** Activity levels are based on the percentage of outpatient visits in a state attributed to ILI and are compared with the average percentage of ILI visits that occur during spring and fall weeks with litde or no influenza virus circulation. Activity levels range from minimal, which would correspond to ILI activity from outpatient clinics being at or below the average, to high, which would correspond to ILI activity from outpatient clinics being much higher than the average. Because the clinical definition of ILI is general, not all ILI is caused by influenza; however, when combined with laboratory data, the information on ILI activity provides a clearer picture of influenza activity in the United States.
[dagger][dagger] Levels of activity are 1) no activity; 2) sporadic: isolated laboratory-confirmed influenza cases or a laboratory-confirmed outbreak in one institution, with no increase in activity; 3) local: increased ILI, or at least two institutional outbreaks (ILl or laboratory-confirmed influenza) in one region of the state, with recent laboratory evidence of influenza in that region; virus activity no greater than sporadic in other regions; 4) regional: increased ILI activity or institutional outbreaks (ILI or laboratory-confirmed influenza) in at least two but less than half of the regions in the state with recent laboratory evidence of influenza in those regions; and 5) widespread: increased ILI activity or institutional outbreaks (ILI or laboratory-confirmed influenza) in at least half the regions in the state, with recent laboratory evidence of influenza in the state.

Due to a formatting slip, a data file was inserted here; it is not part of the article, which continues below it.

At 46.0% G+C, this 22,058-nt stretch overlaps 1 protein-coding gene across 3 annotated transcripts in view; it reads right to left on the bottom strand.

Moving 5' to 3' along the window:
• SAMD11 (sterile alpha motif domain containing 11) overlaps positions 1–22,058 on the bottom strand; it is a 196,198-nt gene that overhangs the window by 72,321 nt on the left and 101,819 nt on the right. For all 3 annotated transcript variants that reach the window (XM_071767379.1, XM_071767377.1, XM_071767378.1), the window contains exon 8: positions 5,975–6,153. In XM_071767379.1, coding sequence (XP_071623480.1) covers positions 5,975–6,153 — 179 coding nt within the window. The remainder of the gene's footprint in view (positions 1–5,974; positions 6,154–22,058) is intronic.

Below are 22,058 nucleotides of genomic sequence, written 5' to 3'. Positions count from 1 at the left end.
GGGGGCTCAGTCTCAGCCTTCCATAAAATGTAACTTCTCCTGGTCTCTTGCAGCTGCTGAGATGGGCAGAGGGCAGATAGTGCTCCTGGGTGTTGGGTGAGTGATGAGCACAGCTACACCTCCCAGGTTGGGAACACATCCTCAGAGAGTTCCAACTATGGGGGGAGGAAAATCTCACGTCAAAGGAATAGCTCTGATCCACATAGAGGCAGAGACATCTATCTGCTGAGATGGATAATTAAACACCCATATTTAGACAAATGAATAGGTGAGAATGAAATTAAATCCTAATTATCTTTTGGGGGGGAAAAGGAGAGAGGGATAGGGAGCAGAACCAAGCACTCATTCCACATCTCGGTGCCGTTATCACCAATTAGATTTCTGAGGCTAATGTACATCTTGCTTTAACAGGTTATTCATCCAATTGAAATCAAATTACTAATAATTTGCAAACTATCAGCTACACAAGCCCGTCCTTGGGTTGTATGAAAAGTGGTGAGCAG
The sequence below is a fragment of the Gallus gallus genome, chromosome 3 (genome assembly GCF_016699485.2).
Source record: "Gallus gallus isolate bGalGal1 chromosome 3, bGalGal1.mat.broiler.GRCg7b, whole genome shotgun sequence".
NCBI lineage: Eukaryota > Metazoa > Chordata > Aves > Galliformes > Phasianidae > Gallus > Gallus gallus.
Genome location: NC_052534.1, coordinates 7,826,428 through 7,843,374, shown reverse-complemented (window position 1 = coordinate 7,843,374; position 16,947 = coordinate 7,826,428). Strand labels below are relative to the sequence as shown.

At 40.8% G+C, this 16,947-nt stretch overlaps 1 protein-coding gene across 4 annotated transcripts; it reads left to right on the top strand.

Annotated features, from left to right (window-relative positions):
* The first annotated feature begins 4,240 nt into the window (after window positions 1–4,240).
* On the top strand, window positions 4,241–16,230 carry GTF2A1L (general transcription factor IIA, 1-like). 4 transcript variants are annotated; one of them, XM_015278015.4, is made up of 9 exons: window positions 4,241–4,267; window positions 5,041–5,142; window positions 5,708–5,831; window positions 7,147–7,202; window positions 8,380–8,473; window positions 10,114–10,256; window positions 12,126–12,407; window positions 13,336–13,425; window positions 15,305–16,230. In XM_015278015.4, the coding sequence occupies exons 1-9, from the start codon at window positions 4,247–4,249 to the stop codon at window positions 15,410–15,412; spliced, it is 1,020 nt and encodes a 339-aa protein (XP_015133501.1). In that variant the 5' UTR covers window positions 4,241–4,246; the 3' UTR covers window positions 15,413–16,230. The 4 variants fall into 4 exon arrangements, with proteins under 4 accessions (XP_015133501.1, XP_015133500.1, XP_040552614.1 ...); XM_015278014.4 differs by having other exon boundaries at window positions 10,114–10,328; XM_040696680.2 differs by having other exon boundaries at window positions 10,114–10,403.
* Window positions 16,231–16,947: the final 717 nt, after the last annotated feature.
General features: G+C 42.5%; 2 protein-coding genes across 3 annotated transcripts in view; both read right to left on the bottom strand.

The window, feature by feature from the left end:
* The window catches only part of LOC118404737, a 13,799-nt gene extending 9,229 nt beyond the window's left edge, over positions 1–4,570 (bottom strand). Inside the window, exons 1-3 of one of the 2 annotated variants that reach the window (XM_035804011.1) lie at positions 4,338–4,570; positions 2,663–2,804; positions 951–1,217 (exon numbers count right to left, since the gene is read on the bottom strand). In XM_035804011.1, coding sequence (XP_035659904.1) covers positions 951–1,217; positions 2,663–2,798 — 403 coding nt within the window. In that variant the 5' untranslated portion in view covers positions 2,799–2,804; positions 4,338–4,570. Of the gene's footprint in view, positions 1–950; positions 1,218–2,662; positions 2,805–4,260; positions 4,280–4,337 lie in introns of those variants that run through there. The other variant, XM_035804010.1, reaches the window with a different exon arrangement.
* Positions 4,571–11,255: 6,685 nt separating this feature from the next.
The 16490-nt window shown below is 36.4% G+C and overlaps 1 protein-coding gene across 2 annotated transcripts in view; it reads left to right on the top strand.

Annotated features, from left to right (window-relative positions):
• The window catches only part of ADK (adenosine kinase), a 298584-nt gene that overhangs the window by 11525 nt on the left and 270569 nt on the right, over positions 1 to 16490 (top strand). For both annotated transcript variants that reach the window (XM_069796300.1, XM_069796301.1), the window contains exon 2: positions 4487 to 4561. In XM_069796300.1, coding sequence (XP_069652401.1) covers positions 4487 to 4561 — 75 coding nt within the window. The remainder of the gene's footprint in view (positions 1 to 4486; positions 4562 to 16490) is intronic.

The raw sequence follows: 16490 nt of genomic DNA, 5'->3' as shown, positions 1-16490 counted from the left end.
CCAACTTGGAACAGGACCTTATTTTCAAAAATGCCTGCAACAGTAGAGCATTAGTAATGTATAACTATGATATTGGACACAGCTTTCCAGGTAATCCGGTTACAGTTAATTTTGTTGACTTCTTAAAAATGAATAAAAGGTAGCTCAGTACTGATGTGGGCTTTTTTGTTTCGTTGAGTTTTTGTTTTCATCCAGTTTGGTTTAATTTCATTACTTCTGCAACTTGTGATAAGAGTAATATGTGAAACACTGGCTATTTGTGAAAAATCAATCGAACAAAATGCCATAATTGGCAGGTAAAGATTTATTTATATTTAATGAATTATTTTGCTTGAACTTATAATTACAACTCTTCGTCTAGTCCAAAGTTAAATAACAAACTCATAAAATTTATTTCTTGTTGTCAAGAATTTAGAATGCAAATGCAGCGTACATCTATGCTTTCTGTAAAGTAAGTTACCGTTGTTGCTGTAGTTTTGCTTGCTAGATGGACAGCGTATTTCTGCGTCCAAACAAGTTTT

§§ FluSurv-NET conducts population-based surveillance at sites in 1 0 Emerging Infections Program states (California, Colorado, Connecticut, Georgia, Maryland, Minnesota, New Mexico, New York, Oregon, and Tennessee), and at sites in Michigan, Ohio, Rhode Island, and Utah.
* The seasonal baseline proportion of P&I deaths is projected using a robust regression procedure in which a periodic regression model is applied to the observed percentage of deaths from P&I that were reported by the 122 Cities Mortality Reporting System during the preceding 5 years. The epidemic threshold is set at 1.645 standard deviations above the seasonal baseline.
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World Health Organization Colkborating Center for Surveilknce, Epidemiology, and Control of Influenza. Lynnette Brammer, MPH, Scott Epperson, MPH, Krista Kniss, MPH, Desiree Mustaquim, MPH, Amber Bishop, MPH, Rosaline Dhara, MPH, Michael Jhung, MD, Lenee Bhnton, MPH, Teresa Wallis, MS, Sandra S. Chaves, MD, Lyn Finelli, DrPH, Larisa Gubareva, PhD, Joseph Bresee, MD, Alexander Klimov, PhD, Nancy Cox, PhD, Influenza Div, National Center for Immunization and Respiratory Diseases; Adena Greenbaum, MD, EIS Officer, CDC. Corresponding contributor: Adena Greenbaum, email@example.com, 404-639-3747.